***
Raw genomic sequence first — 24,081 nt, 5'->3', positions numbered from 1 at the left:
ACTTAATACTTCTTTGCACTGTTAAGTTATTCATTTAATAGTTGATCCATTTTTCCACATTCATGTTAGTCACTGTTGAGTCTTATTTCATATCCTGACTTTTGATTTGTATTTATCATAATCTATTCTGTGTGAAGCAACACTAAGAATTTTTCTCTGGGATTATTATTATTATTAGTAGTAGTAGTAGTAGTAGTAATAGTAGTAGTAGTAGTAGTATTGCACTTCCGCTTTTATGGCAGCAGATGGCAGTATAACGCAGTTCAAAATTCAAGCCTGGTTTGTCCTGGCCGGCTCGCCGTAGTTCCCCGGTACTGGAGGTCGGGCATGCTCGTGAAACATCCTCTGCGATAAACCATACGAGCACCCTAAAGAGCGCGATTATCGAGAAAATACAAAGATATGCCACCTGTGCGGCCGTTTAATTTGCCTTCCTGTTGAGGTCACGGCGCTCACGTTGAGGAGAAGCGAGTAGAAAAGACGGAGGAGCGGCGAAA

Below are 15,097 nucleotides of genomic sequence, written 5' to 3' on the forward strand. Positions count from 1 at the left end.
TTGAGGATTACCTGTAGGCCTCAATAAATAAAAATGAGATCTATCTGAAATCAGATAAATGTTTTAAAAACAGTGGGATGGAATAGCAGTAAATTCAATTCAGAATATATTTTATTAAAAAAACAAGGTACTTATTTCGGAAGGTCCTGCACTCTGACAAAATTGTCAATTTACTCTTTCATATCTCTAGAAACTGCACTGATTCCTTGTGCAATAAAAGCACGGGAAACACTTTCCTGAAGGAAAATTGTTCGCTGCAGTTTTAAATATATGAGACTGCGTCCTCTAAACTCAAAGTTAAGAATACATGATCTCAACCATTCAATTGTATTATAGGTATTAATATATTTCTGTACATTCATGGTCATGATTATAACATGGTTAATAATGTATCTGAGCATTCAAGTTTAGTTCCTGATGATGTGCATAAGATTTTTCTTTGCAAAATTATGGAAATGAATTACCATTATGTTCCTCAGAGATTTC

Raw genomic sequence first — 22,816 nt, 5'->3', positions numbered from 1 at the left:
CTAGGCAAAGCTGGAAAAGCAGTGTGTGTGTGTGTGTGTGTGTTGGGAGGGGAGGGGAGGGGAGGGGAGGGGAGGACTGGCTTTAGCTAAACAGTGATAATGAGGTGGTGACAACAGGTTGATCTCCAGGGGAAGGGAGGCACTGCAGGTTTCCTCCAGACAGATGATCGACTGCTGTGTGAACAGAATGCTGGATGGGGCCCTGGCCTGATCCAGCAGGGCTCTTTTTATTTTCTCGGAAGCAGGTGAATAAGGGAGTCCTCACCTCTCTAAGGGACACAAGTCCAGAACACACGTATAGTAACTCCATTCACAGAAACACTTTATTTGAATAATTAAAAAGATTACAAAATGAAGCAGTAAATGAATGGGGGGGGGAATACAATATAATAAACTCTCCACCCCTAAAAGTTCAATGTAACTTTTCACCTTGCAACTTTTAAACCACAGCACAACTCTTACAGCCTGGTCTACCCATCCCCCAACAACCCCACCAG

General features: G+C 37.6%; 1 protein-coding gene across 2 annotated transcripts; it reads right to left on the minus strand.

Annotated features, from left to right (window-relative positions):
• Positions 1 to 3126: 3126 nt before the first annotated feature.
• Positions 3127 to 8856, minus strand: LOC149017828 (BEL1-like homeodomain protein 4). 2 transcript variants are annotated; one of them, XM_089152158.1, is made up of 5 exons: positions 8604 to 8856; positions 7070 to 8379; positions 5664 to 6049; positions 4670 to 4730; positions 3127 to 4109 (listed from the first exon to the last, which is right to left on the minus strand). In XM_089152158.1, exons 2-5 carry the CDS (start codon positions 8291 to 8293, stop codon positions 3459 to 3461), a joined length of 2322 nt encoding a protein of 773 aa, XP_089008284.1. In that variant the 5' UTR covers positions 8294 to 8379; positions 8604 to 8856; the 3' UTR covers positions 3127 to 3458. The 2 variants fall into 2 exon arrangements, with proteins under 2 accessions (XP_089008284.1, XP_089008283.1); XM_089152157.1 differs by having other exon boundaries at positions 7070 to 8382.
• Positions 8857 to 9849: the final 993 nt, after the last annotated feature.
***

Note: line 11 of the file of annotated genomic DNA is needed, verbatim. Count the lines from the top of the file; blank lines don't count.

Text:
• Positions 8857 to 9849: the final 993 nt, after the last annotated feature.